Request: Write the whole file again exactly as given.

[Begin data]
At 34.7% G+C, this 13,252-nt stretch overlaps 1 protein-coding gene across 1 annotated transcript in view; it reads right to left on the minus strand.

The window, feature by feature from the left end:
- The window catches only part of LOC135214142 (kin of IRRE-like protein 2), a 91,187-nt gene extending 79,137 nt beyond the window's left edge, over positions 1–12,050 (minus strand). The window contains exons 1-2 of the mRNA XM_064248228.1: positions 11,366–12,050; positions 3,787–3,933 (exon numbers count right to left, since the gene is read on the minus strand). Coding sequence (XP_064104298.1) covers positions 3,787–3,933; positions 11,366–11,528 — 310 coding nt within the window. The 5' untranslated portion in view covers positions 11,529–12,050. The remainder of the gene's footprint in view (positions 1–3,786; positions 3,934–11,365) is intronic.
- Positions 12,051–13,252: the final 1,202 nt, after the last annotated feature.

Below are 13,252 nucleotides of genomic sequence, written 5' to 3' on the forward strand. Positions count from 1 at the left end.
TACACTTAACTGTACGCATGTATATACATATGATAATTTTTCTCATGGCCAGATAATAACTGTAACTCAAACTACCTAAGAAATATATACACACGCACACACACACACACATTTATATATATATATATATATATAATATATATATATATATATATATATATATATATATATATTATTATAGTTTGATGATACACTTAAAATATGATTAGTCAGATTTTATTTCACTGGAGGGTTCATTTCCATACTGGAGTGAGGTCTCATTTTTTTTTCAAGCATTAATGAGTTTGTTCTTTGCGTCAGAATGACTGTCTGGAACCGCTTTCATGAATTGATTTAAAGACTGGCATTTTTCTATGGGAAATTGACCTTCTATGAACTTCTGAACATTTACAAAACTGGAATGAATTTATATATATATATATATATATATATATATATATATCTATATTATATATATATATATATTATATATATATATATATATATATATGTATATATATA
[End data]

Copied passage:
At 34.7% G+C, this 13,252-nt stretch overlaps 1 protein-coding gene across 1 annotated transcript in view; it reads right to left on the minus strand.

The window, feature by feature from the left end:
- The window catches only part of LOC135214142 (kin of IRRE-like protein 2), a 91,187-nt gene extending 79,137 nt beyond the window's left edge, over positions 1–12,050 (minus strand). The window contains exons 1-2 of the mRNA XM_064248228.1: positions 11,366–12,050; positions 3,787–3,933 (exon numbers count right to left, since the gene is read on the minus strand). Coding sequence (XP_064104298.1) covers positions 3,787–3,933; positions 11,366–11,528 — 310 coding nt within the window. The 5' untranslated portion in view covers positions 11,529–12,050. The remainder of the gene's footprint in view (positions 1–3,786; positions 3,934–11,365) is intronic.
- Positions 12,051–13,252: the final 1,202 nt, after the last annotated feature.

Below are 13,252 nucleotides of genomic sequence, written 5' to 3' on the forward strand. Positions count from 1 at the left end.
TACACTTAACTGTACGCATGTATATACATATGATAATTTTTCTCATGGCCAGATAATAACTGTAACTCAAACTACCTAAGAAATATATACACACGCACACACACACACACATTTATATATATATATATATATATAATATATATATATATATATATATATATATATATATATATTATTATAGTTTGATGATACACTTAAAATATGATTAGTCAGATTTTATTTCACTGGAGGGTTCATTTCCATACTGGAGTGAGGTCTCATTTTTTTTTCAAGCATTAATGAGTTTGTTCTTTGCGTCAGAATGACTGTCTGGAACCGCTTTCATGAATTGATTTAAAGACTGGCATTTTTCTATGGGAAATTGACCTTCTATGAACTTCTGAACATTTACAAAACTGGAATGAATTTATATATATATATATATATATATATATATATATATCTATATTATATATATATATATATTATATATATATATATATATATATATGTATATATATA